There are a couple of other players that deserve mention for their part in the SMiLE saga. Van Dykes Parks, an eccentric musician and artist in his own right, looks even more impish and ingenious some three decades removed from the piece. No longer needing to bear the brunt of jokes about his obtuse lyrics (Mike Love once challenged him on the meaning of "Surf's Up's" line "Columnated ruins domino") and fully in his own as a part of SMiLE's sensational myth, Parks is like a cherub of good cheer throughout Beautiful Dreamer, just devastatingly happy that this project might finally see the light of day. Equally ecstatic in a far more workmanlike manner is Wondermints founder and keyboardist Darian Sahanaja. In many ways, he is the mastermind behind SMiLE's resurrection.
Taking the vaulted tapes and loading them into his laptop, the performer gave Wilson the freedom to figure out how all the pieces in his compositional puzzle finally fit together. Sahanaja's methodology, along with his own expert musicianship (if you love pop, you'll adore the Wondermints) gave Wilson the muse the songwriter thought he'd lost. Watching Sahanaja move across the background of this story, a true fan with hair as high as his aspirations for the project, gives the viewer a clear indication of SMiLE's effect on people. That individuals with their own careers to consider would make Wilson and his forgotten unfinished canvas their primary concern illustrates that, when it came to making timeless music, no one could compete with big bad Brian.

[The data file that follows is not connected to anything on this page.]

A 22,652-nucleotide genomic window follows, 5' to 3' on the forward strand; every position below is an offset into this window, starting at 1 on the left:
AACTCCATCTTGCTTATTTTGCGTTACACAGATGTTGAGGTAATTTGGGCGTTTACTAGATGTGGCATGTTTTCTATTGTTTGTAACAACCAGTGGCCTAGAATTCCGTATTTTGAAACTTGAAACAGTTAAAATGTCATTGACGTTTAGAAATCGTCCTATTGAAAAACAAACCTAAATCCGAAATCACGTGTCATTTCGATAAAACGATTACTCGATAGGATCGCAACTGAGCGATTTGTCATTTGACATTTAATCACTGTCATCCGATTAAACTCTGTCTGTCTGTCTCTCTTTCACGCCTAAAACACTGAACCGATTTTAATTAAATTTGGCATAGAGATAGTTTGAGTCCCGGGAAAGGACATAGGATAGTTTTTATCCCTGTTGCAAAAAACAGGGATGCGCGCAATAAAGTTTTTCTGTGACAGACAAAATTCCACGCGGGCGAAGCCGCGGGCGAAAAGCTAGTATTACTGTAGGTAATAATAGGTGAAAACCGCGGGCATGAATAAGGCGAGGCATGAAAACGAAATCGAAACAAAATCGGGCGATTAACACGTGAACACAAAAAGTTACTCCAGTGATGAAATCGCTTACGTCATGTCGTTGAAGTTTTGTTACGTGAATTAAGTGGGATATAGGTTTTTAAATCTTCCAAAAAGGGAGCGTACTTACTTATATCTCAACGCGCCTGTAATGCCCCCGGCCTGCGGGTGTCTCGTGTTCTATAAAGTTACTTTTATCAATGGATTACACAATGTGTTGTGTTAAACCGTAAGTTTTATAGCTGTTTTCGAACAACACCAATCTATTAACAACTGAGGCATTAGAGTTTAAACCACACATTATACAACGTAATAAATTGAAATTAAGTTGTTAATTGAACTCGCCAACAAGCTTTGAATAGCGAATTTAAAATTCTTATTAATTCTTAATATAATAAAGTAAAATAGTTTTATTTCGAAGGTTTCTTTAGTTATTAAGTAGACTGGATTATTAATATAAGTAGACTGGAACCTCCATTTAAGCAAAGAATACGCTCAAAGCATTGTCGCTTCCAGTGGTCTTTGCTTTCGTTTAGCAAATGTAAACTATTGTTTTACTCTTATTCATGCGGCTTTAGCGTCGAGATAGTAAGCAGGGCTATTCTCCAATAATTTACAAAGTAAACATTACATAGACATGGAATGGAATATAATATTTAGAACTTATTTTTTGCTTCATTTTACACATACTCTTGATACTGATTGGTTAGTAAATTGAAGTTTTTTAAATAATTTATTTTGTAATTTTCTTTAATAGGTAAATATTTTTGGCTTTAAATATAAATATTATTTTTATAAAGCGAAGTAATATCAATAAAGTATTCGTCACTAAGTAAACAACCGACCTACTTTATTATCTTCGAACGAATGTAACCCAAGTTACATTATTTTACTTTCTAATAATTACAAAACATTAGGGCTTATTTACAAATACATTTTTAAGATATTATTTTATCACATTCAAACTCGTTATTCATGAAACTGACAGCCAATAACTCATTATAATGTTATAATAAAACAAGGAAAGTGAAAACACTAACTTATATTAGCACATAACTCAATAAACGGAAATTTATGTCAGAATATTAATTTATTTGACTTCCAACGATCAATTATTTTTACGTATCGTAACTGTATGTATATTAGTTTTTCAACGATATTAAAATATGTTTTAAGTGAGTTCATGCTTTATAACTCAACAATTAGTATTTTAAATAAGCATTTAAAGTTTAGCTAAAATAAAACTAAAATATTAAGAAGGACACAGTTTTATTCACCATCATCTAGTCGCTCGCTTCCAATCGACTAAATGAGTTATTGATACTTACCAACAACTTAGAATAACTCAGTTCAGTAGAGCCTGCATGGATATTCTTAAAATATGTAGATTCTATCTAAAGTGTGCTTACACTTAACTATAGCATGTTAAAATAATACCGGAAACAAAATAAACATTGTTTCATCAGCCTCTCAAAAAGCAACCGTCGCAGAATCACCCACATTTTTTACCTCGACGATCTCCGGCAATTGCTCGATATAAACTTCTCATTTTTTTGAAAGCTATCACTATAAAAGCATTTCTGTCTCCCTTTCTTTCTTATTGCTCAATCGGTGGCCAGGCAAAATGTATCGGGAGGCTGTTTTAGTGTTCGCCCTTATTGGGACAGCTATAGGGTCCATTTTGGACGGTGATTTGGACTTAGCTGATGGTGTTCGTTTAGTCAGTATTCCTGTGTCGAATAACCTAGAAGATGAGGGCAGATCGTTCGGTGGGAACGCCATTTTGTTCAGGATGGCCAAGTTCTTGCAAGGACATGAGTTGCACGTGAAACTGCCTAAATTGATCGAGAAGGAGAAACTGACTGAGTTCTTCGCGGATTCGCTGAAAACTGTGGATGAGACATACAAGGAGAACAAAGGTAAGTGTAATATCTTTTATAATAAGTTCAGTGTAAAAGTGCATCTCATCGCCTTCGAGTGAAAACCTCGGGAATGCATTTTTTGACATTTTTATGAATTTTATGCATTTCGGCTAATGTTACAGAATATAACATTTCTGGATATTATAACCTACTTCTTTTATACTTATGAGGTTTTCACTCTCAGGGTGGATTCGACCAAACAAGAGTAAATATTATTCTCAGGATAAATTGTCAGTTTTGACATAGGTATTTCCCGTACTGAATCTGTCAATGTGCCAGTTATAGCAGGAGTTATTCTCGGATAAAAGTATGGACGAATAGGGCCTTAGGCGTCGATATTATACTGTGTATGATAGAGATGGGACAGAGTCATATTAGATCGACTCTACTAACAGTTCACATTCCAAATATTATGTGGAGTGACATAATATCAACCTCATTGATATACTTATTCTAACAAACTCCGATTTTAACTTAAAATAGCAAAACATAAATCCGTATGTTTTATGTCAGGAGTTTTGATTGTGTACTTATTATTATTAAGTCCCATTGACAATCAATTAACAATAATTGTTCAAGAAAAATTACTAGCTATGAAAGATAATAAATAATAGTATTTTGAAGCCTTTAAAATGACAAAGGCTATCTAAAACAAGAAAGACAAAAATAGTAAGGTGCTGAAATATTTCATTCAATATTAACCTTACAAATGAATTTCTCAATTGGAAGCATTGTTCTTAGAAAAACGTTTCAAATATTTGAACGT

As a factual testament to the rise, fall and reincarnation of SMiLE, Beautiful Dreamer is unexpectedly moving. As you watch Wilson convert from wunderkind to waste, and then return to some manner of form, you can't help but be touched. This is the man, after all, who crafted some of the most beautiful and poignant music of all time (songs like "Don't Worry, Baby" and ""God Only Knows" are pop perfection) and to see him fight, to see the past come back to haunt and harrow him every step of the way makes the final triumphant SMiLE concert in London a true epic event. Again, it's as if the last 38 years have been a build up to that performance catharsis. And with the embrace of the audience comes a sense of closure for Wilson as well. He is able to live out and substantiate his myth, proving that all the accolades heaped on SMiLE, as well as his talent in general, were truthful and sincere.